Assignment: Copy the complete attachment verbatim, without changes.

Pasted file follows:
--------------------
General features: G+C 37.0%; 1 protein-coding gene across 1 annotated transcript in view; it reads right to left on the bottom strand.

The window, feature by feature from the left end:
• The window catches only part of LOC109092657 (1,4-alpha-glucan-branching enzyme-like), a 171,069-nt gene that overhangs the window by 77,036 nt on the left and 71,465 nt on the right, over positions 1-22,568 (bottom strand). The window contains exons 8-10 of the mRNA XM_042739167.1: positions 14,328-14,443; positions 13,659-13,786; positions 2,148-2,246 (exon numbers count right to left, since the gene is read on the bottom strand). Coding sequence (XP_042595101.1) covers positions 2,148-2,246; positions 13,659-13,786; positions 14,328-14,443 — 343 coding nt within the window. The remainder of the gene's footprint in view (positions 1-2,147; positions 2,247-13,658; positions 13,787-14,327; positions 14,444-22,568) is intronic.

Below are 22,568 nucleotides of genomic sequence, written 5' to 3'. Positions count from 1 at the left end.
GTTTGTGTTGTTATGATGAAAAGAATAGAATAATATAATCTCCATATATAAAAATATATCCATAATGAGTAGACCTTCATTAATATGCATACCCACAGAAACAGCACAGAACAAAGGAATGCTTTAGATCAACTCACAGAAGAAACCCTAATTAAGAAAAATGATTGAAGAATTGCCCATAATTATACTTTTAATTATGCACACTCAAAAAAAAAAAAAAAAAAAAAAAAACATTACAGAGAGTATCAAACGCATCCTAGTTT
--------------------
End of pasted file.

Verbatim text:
General features: G+C 37.0%; 1 protein-coding gene across 1 annotated transcript in view; it reads right to left on the bottom strand.

The window, feature by feature from the left end:
• The window catches only part of LOC109092657 (1,4-alpha-glucan-branching enzyme-like), a 171,069-nt gene that overhangs the window by 77,036 nt on the left and 71,465 nt on the right, over positions 1-22,568 (bottom strand). The window contains exons 8-10 of the mRNA XM_042739167.1: positions 14,328-14,443; positions 13,659-13,786; positions 2,148-2,246 (exon numbers count right to left, since the gene is read on the bottom strand). Coding sequence (XP_042595101.1) covers positions 2,148-2,246; positions 13,659-13,786; positions 14,328-14,443 — 343 coding nt within the window. The remainder of the gene's footprint in view (positions 1-2,147; positions 2,247-13,658; positions 13,787-14,327; positions 14,444-22,568) is intronic.

Below are 22,568 nucleotides of genomic sequence, written 5' to 3'. Positions count from 1 at the left end.
GTTTGTGTTGTTATGATGAAAAGAATAGAATAATATAATCTCCATATATAAAAATATATCCATAATGAGTAGACCTTCATTAATATGCATACCCACAGAAACAGCACAGAACAAAGGAATGCTTTAGATCAACTCACAGAAGAAACCCTAATTAAGAAAAATGATTGAAGAATTGCCCATAATTATACTTTTAATTATGCACACTCAAAAAAAAAAAAAAAAAAAAAAAAACATTACAGAGAGTATCAAACGCATCCTAGTTT